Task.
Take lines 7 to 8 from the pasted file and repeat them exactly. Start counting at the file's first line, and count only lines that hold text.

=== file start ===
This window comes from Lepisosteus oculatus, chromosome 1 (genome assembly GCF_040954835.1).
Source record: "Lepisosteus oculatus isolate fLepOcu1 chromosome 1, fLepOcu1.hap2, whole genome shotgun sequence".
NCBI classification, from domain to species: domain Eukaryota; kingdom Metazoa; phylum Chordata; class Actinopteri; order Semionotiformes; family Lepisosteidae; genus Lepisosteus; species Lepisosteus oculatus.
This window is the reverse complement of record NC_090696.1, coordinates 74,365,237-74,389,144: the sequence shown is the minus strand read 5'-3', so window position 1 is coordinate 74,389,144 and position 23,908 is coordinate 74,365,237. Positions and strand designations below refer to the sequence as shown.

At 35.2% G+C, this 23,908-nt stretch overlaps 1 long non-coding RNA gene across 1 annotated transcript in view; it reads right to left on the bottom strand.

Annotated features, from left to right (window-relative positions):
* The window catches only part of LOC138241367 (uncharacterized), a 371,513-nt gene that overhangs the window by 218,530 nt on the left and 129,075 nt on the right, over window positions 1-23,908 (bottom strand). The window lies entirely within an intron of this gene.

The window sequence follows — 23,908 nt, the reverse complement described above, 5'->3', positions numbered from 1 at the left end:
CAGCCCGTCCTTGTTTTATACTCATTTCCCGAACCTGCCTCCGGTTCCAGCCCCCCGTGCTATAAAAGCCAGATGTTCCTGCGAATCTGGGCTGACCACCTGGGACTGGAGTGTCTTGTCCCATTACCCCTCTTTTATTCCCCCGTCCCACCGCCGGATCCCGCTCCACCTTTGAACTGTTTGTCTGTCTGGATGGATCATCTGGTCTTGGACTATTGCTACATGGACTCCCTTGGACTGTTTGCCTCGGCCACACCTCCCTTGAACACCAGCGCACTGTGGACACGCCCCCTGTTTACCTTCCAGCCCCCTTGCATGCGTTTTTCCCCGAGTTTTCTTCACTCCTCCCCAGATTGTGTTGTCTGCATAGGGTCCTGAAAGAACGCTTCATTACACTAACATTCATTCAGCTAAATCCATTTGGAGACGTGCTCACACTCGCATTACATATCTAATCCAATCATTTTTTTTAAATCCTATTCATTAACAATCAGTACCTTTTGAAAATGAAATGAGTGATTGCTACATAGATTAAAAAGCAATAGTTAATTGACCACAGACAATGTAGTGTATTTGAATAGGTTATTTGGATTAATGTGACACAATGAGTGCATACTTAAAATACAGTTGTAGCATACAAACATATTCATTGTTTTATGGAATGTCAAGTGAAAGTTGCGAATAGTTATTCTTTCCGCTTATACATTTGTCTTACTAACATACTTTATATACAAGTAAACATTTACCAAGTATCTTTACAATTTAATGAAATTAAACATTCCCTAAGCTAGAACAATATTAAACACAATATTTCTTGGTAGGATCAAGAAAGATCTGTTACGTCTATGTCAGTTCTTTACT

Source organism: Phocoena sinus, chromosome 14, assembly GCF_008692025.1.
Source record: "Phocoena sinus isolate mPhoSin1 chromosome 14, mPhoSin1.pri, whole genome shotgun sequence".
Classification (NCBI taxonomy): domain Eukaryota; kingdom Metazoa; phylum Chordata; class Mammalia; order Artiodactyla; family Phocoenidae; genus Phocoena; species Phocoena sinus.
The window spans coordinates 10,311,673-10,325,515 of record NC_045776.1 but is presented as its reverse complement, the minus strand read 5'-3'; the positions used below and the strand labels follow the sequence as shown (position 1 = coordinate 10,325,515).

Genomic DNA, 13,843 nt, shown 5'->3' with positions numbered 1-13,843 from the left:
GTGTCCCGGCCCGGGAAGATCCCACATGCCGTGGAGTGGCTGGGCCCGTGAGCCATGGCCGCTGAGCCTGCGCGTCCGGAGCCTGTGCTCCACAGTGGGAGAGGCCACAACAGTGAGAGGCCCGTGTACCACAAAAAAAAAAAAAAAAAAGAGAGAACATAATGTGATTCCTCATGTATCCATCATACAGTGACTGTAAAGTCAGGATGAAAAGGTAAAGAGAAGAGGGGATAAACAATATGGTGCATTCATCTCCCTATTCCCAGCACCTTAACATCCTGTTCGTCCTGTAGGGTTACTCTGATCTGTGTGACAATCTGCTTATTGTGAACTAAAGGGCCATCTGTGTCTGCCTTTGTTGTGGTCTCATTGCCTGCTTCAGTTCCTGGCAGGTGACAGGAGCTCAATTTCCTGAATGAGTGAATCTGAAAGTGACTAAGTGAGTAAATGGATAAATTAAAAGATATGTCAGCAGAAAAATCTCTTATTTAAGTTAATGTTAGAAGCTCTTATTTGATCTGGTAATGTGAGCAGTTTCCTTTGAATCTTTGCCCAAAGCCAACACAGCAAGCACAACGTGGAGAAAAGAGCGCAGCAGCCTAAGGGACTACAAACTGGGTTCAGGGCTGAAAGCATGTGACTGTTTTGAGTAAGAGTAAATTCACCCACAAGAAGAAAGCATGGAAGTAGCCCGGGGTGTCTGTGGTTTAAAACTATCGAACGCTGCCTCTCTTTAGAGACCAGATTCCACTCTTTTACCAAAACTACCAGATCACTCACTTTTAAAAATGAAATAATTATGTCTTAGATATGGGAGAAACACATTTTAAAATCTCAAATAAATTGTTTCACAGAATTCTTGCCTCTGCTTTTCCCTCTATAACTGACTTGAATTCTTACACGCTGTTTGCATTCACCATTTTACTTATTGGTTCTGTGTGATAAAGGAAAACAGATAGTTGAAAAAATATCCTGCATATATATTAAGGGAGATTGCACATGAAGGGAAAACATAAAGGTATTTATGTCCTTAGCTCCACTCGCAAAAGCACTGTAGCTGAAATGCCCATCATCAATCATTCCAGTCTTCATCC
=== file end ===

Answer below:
* The window catches only part of LOC138241367 (uncharacterized), a 371,513-nt gene that overhangs the window by 218,530 nt on the left and 129,075 nt on the right, over window positions 1-23,908 (bottom strand). The window lies entirely within an intron of this gene.

The window sequence follows — 23,908 nt, the reverse complement described above, 5'->3', positions numbered from 1 at the left end: